The next time a police officer in black-tinted glasses gawks at you, they may be pulling up your personal information.
Railway police in Zhengzhou, the capital of central China’s Henan province, are the first in the country to start using facial recognition eyewear to screen passengers, the online arm of Party newspaper People’s Daily reported Monday. Security personnel at Zhengzhou East Railway Station donned the new accessories ahead of the Chinese New Year travel rush to help them verify passengers’ identities, spot impostors — and even catch suspected criminals.
Spring Festival, or the lunar new year, is one of the busiest travel periods in China, putting immense pressure on the country’s transportation networks. This year, officials expect more than 389 million train trips alone during the peak travel period from Feb. 1 to March 12, when people return home for the holidays.
The glasses — which resemble Google Glass — are connected to a police database that can match passengers with criminal suspects. Since Zhengzhou railway police started using the eyewear earlier this year, they have identified seven people suspected of crimes ranging from human trafficking to hit-and-run accidents, according to the report.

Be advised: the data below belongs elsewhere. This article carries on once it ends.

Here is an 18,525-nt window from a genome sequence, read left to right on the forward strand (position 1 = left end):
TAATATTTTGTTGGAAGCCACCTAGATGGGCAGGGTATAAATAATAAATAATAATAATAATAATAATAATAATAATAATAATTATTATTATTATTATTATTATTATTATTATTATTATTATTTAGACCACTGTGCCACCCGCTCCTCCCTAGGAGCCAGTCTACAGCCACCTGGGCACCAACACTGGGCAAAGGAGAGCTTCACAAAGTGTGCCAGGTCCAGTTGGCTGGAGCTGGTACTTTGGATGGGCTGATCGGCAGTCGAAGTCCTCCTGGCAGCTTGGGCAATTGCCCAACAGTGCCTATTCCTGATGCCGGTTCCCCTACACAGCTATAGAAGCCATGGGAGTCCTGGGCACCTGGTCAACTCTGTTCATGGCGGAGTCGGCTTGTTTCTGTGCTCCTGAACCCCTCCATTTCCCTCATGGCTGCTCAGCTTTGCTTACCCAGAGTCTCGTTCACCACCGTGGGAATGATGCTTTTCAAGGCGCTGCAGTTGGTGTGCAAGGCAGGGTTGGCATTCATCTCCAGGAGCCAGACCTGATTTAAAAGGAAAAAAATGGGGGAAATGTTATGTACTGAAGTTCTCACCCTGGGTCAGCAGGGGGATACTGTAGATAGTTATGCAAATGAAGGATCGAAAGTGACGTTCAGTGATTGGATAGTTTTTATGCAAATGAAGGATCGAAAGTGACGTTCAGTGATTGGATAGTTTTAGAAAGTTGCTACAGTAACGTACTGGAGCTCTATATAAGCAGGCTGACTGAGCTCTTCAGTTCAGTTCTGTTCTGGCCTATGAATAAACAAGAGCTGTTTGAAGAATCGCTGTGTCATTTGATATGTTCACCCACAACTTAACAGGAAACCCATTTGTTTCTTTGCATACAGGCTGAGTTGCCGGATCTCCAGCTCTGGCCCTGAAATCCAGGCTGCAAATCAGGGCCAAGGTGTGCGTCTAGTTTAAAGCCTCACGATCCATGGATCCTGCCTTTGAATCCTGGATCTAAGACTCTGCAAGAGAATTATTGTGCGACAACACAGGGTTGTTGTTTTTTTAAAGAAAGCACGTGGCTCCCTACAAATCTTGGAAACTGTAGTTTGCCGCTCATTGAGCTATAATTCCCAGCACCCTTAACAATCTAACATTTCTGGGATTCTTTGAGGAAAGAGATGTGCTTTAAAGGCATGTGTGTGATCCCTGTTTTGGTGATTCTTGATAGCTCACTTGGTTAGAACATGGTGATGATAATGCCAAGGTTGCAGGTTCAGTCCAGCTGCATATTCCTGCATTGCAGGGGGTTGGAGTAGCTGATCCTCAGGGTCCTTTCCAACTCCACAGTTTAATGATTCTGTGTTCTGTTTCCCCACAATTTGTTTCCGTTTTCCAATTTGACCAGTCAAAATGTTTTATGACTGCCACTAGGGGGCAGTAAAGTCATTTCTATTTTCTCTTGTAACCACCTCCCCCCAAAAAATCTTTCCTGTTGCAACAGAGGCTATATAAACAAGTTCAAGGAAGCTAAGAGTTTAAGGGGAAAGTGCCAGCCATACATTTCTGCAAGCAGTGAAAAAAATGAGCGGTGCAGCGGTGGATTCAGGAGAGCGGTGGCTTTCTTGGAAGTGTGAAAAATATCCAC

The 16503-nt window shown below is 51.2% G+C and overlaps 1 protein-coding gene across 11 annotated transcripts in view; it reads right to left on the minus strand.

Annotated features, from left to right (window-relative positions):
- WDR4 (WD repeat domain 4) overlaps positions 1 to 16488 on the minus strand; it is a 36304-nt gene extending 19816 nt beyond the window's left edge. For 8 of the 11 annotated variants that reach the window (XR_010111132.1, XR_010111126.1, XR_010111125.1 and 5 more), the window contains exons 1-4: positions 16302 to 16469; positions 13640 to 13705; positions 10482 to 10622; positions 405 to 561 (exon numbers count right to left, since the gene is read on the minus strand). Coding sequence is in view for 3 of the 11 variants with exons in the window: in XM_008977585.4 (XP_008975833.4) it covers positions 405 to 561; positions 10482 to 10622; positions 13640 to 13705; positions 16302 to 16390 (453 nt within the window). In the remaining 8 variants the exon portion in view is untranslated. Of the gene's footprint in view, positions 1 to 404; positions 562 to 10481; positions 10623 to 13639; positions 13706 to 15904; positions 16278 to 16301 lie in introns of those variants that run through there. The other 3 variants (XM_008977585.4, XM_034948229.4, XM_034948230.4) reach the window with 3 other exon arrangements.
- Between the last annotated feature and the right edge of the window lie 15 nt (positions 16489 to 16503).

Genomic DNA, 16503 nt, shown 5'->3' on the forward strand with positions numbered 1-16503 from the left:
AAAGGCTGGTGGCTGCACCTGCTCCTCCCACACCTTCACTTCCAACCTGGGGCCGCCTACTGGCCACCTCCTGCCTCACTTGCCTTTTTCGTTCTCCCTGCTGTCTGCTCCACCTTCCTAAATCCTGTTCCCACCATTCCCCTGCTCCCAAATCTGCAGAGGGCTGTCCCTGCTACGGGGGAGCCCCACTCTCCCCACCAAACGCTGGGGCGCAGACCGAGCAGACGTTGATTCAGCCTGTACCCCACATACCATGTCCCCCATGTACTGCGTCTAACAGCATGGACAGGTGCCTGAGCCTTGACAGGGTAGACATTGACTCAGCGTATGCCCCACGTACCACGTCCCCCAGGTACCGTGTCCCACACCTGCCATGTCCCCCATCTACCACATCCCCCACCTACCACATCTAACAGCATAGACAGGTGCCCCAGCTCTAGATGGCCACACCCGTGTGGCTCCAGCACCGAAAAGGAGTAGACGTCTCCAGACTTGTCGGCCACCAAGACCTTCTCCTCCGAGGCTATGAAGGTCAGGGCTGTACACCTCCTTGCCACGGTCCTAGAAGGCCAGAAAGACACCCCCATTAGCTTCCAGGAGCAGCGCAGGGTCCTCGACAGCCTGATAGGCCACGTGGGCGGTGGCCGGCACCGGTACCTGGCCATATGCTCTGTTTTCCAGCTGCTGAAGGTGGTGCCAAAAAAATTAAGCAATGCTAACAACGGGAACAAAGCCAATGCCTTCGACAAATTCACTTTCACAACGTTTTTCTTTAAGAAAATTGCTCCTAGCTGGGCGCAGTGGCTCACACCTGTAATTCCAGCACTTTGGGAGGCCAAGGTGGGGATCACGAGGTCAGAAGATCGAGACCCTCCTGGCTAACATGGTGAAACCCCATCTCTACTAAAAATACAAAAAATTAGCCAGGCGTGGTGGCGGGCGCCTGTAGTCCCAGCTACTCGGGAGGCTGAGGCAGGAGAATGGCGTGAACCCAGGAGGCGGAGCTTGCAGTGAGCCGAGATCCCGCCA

In a similar move, train stations in major Chinese cities including Zhengzhou introduced a “face-swiping” check-in service during the lunar new year holiday in 2017. Similar to e-passport services at airports, small kiosks at boarding areas use facial recognition technology to scan passengers and their travel documents in just a few seconds.
China has pursued an ambitious plan to develop its AI sector in recent years, with police departments across the country implementing facial recognition technology. Shanghai has used it to identify and fine traffic violators, while in coastal Qingdao, facial recognition helped police arrest dozens of suspected criminals at the city’s famous beer festival.
Tech companies have become close collaborators with government agencies. Soon, a national facial recognition database will store information about the country’s 1.3 billion citizens, and be able to identify them within three seconds, according to an October report by the South China Morning Post.
Critics are concerned that the mass banking of personal information could present privacy violations and security risks. Many compare these technologies and their applications to plots in the sci-fi television series “Black Mirror” — but in China, such a future is already becoming a reality.
Contributions: Qian Zhecheng; editor: Qian Jinghua.
(A police officer wears glasses equipped with facial recognition technology in Zhengzhou, Henan province, Feb. 5, 2018. Ning Jing/VCG)